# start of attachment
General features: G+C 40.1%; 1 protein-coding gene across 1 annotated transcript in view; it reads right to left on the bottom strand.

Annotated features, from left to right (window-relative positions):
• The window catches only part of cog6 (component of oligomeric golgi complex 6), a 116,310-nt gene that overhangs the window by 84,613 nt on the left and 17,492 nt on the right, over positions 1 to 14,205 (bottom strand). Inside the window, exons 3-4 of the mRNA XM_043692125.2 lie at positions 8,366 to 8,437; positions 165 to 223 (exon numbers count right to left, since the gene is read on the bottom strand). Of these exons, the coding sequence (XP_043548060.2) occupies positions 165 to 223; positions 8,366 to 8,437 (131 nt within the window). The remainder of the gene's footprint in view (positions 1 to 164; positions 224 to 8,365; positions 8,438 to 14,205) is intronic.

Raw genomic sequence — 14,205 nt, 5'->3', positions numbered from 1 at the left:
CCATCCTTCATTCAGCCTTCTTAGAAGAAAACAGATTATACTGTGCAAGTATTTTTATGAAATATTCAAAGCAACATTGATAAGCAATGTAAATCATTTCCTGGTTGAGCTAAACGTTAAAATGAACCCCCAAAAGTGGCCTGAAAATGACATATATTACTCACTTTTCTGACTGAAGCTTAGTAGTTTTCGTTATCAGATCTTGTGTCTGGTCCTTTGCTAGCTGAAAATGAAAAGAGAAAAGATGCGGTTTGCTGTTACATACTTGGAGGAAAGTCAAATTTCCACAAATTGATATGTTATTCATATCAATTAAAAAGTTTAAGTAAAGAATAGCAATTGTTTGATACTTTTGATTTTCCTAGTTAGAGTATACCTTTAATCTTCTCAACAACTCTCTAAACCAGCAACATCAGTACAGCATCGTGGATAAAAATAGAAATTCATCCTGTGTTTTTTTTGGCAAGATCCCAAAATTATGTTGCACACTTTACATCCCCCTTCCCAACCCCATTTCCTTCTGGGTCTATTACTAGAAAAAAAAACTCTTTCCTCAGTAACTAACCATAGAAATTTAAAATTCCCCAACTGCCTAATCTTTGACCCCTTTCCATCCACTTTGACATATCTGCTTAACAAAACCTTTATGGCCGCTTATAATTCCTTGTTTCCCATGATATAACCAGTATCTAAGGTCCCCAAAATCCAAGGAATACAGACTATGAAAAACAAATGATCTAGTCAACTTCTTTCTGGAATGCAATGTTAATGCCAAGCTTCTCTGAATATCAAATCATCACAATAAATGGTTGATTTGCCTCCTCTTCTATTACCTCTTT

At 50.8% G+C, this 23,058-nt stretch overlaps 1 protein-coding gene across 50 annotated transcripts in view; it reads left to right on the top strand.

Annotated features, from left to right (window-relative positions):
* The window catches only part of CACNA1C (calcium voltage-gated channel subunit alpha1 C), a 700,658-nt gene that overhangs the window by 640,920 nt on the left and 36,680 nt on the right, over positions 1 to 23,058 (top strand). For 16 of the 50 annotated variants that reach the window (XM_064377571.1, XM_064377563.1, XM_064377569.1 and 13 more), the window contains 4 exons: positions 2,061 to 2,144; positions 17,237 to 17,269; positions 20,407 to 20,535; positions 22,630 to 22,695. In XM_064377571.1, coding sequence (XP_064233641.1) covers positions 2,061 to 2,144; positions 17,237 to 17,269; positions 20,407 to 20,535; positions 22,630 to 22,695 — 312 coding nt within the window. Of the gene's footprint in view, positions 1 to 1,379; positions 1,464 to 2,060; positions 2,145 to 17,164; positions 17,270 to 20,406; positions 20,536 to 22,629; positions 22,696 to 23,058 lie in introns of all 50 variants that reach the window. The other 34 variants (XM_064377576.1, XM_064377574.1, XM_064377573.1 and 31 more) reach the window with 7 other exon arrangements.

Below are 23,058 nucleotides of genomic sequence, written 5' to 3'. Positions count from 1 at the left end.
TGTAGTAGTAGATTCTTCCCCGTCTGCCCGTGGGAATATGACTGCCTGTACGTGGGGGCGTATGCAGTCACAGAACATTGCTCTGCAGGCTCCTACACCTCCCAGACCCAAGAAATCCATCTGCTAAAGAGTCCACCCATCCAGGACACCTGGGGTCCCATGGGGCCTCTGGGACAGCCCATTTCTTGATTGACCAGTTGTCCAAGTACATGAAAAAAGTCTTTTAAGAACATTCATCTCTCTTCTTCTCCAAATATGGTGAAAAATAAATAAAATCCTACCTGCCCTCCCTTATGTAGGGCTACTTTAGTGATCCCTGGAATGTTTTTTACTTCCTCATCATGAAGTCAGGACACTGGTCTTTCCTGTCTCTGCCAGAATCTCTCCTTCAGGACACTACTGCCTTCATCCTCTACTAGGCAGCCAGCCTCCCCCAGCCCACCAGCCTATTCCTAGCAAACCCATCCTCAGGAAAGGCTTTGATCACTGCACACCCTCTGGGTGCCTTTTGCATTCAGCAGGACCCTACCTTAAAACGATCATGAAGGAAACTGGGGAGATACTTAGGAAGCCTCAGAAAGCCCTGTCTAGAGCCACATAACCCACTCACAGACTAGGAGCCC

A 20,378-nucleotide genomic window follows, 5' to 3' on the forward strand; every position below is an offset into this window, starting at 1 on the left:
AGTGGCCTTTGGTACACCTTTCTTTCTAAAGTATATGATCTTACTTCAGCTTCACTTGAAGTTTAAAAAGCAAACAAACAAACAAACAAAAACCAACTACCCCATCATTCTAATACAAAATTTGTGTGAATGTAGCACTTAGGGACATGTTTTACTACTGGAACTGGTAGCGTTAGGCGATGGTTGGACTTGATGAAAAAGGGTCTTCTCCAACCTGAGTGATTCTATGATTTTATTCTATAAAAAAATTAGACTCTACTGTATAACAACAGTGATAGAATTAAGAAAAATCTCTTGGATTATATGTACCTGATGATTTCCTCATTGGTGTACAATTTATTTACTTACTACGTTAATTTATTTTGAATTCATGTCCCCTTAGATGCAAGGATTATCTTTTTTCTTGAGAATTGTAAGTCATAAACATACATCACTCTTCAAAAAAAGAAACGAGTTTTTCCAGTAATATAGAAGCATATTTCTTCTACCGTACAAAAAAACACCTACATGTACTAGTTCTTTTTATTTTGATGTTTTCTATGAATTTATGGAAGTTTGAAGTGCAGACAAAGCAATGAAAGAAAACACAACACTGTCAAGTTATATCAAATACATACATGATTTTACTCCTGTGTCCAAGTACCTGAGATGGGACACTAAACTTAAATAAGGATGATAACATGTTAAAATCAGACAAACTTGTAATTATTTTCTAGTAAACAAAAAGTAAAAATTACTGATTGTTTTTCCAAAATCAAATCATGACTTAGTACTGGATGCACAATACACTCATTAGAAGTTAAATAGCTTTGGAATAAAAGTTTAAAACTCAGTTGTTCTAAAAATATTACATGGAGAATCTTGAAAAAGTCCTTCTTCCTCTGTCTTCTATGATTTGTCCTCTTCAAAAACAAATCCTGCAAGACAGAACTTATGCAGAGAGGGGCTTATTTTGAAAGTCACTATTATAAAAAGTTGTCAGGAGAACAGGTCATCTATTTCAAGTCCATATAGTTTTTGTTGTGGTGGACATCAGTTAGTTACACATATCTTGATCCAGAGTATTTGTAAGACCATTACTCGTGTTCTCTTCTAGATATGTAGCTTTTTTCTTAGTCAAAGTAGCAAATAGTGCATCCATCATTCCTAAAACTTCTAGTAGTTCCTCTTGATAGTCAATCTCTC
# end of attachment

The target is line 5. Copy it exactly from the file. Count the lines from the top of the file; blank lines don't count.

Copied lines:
CCATCCTTCATTCAGCCTTCTTAGAAGAAAACAGATTATACTGTGCAAGTATTTTTATGAAATATTCAAAGCAACATTGATAAGCAATGTAAATCATTTCCTGGTTGAGCTAAACGTTAAAATGAACCCCCAAAAGTGGCCTGAAAATGACATATATTACTCACTTTTCTGACTGAAGCTTAGTAGTTTTCGTTATCAGATCTTGTGTCTGGTCCTTTGCTAGCTGAAAATGAAAAGAGAAAAGATGCGGTTTGCTGTTACATACTTGGAGGAAAGTCAAATTTCCACAAATTGATATGTTATTCATATCAATTAAAAAGTTTAAGTAAAGAATAGCAATTGTTTGATACTTTTGATTTTCCTAGTTAGAGTATACCTTTAATCTTCTCAACAACTCTCTAAACCAGCAACATCAGTACAGCATCGTGGATAAAAATAGAAATTCATCCTGTGTTTTTTTTGGCAAGATCCCAAAATTATGTTGCACACTTTACATCCCCCTTCCCAACCCCATTTCCTTCTGGGTCTATTACTAGAAAAAAAAACTCTTTCCTCAGTAACTAACCATAGAAATTTAAAATTCCCCAACTGCCTAATCTTTGACCCCTTTCCATCCACTTTGACATATCTGCTTAACAAAACCTTTATGGCCGCTTATAATTCCTTGTTTCCCATGATATAACCAGTATCTAAGGTCCCCAAAATCCAAGGAATACAGACTATGAAAAACAAATGATCTAGTCAACTTCTTTCTGGAATGCAATGTTAATGCCAAGCTTCTCTGAATATCAAATCATCACAATAAATGGTTGATTTGCCTCCTCTTCTATTACCTCTTT